1. Targeted IRS was non-inferior to standard IRS with respect to malaria incidence (1.05 cases per 1000 person-years vs. 0.95 cases per 1000 person-years).
2. Targeted IRS was more cost-effective and saved $7845 USD per additional DALY incurred.
Evidence Rating Level: 1 (Excellent)
Study Rundown: Since 2017, global malaria funding has remained well below WHO’s $5.6 billion per year target. Increasing insecticide costs and constrained budgets have called for more efficient strategies to reduce malaria transmission. One such strategy is targeted indoor residual spraying (IRS) in which only houses of index cases and immediate neighbors are sprayed. This is in contrast to standard IRS which comprises annual mass spray campaigns in areas using historical data. This study aimed to evaluate the effectiveness of reactive, targeted IRS versus standard IRS in northeastern South Africa. The primary endpoint was malaria incidence, while secondary endpoints included household compliance, attitudes to IRS, and serological markers. According to study results, targeted IRS demonstrated non-inferior malaria incidence across the two-year period compared to the standard IRS group. Additionally, targeted IRS yielded a much greater cost benefit per additional disability adjusted life-year (DALY) incurred. A weakness of this study was that households from only three districts in northeastern South Africa were included. Given that these regions are known to have a low viral transmission, the incidence of malaria was likely underreported. Nevertheless, this study sheds light onto the non-inferior nature of targeted IRS compared to standard IRS in this very-low transmission setting.
Relevant Reading: Evaluating the impact of screening plus eave tubes on malaria transmission compared to current best practice in central Côte d’Ivoire: a two armed cluster randomized controlled trial
In-depth [randomized controlled trial]: This study took place between Aug 1, 2015, and July 31, 2017, in the rural subdistricts of Bushbuckridge in Mpumalanga province and Ba-Phalaborwa in Limpopo province. Clusters comprising 5000-10 000 people were formed using census wards. Included clusters had ≥ 1 year history of local cases in the last 5 years before the trial. Altogether, 400 000 people resided within trial clusters with the majority (72%) belonging to the province of Mpumalanga. A non-inferiority margin of 1 case per 1000 person-years was selected.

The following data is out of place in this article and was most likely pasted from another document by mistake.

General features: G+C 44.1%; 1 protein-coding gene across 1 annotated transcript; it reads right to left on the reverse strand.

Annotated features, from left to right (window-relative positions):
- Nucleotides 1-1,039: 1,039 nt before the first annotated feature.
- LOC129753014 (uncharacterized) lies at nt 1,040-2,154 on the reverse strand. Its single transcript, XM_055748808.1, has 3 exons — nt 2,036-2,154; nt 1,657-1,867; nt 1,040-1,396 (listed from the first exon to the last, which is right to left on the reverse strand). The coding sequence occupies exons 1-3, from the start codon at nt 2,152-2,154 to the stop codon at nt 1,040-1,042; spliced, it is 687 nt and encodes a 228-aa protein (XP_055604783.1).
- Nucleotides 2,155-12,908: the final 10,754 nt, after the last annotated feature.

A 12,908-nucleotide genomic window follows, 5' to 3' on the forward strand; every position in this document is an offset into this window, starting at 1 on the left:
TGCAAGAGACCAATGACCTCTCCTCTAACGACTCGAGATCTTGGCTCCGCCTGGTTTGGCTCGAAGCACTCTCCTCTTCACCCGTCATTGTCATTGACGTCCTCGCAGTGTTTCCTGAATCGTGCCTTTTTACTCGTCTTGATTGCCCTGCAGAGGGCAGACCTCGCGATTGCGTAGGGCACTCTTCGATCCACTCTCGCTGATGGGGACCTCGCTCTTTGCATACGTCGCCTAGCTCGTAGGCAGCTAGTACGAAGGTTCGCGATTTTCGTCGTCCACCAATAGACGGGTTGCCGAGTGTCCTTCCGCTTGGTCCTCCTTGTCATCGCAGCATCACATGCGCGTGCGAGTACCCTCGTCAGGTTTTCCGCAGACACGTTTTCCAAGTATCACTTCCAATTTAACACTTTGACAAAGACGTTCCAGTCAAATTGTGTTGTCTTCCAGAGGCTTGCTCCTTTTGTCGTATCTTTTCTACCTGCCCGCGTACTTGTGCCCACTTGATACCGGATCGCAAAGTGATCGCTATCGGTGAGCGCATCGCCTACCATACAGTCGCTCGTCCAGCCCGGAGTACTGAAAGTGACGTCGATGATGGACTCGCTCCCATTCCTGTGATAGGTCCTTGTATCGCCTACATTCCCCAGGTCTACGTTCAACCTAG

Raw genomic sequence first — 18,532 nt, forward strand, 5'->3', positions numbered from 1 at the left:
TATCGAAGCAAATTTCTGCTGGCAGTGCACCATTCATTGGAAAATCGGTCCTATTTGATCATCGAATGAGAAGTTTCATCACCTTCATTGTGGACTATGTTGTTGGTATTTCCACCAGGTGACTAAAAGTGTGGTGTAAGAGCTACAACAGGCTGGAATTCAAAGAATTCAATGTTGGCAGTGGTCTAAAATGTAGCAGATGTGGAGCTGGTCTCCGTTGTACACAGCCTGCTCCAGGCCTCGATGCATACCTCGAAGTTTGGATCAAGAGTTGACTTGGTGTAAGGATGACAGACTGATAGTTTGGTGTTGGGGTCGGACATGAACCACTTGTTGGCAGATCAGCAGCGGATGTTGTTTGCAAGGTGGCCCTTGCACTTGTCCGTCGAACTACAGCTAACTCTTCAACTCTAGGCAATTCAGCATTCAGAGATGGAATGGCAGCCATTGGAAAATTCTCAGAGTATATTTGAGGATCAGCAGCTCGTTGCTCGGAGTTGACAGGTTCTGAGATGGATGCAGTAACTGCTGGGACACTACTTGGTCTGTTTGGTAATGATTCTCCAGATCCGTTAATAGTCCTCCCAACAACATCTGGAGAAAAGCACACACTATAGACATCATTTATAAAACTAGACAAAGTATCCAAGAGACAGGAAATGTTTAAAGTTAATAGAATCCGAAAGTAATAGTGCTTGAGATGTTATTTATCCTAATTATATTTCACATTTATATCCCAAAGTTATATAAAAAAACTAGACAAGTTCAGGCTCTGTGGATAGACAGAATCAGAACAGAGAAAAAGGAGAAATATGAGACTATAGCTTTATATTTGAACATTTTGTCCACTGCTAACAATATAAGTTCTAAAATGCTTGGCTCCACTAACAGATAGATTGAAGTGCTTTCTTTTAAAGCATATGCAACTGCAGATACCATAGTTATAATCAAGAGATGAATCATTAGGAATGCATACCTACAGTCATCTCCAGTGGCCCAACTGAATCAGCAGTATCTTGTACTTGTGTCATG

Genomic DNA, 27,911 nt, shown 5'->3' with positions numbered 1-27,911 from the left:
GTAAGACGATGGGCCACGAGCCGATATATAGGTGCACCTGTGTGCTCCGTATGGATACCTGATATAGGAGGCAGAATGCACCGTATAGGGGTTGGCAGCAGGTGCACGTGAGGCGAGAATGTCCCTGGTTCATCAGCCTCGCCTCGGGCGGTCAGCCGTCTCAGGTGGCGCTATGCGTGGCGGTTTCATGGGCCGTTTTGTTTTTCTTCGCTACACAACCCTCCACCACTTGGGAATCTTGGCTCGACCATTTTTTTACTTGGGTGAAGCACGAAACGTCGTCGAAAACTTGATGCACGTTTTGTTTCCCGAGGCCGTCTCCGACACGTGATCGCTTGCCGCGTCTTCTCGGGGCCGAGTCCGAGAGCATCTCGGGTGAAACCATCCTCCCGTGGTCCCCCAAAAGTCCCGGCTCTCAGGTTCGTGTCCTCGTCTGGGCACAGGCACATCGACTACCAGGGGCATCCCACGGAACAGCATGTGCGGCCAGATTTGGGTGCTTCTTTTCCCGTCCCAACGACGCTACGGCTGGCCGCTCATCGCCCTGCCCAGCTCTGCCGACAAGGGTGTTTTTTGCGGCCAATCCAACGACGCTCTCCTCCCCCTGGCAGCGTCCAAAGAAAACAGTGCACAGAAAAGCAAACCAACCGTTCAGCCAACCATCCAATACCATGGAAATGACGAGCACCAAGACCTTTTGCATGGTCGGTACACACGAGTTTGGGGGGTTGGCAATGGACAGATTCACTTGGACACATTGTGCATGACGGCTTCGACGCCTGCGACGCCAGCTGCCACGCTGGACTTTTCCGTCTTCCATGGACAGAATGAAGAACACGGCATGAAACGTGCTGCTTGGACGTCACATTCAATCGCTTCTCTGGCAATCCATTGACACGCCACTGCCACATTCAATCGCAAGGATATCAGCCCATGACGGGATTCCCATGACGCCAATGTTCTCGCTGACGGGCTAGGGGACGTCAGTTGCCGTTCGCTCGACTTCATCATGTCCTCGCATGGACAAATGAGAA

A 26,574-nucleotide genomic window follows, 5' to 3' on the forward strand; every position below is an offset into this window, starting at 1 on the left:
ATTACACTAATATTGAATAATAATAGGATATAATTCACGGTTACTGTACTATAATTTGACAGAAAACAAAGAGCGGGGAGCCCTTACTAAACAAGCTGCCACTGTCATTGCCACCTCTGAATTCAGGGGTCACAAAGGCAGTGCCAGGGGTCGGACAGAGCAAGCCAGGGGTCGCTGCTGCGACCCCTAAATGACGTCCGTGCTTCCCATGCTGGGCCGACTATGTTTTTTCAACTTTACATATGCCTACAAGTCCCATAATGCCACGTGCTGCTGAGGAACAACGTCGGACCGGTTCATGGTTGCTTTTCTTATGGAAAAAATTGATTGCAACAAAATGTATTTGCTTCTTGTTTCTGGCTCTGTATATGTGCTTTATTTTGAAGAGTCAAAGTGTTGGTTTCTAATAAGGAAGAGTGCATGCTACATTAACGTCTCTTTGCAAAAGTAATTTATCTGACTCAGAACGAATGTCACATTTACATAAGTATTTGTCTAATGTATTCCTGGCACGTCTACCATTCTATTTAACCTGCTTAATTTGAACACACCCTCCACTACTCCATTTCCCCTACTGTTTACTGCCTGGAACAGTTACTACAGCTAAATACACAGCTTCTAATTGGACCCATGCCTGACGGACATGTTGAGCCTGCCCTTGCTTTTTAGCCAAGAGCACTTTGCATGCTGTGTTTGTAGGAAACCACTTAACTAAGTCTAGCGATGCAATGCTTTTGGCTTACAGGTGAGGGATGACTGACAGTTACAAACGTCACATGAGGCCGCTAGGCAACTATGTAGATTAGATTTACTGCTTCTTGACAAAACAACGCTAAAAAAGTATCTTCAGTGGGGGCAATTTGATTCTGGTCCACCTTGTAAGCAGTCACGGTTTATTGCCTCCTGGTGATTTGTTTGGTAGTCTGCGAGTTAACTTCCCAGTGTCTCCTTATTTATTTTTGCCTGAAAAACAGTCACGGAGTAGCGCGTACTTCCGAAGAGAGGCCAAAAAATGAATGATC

During the 2-year trial period, 1030 cases of malaria were detected, of which 705 (68%) were classified as local. The annual incidence of cases was 0.05 per 1000 person-years (n=20) in year 1 and 1.74 per 1000 person-years (n=685) in year 2. The primary endpoint of malaria incidence showed non-inferiority between the targeted IRS group (1.05 per 1000 person-years, 95% confidence interval [CI] 0.72-1.38, n=394) compared to the standard IRS group (0.95 per 1000 person-years, 95% CI 0.58-1.32, n=311), with a rate difference of 0.10 (95% CI -0.38 to 0.59) or one extra case per 10 000 people in the targeted IRS group. In terms of cost-effectiveness, the average annual economic cost was $88 258 per 100 000 population for targeted IRS. This is 52% less than the cost for standard IRS ($184 319). Targeted IRS was more cost-effective as it involved spraying fewer structures, did not use contract sprayers, and used substantially less insecticide, transport, and equipment. Across the trial period, targeted IRS saved $7845 (95% CI 2902-64 907) for each additional DALY incurred related to standard IRS. There were 21 deaths altogether, 12 in the standard IRS group and 9 in the targeted IRS group. No other serious adverse events were reported. Overall, findings from this study suggest that targeted IRS was non-inferior, safe, and cost-effective compared with standard IRS. Saved resources could be reallocated to other malaria control strategies.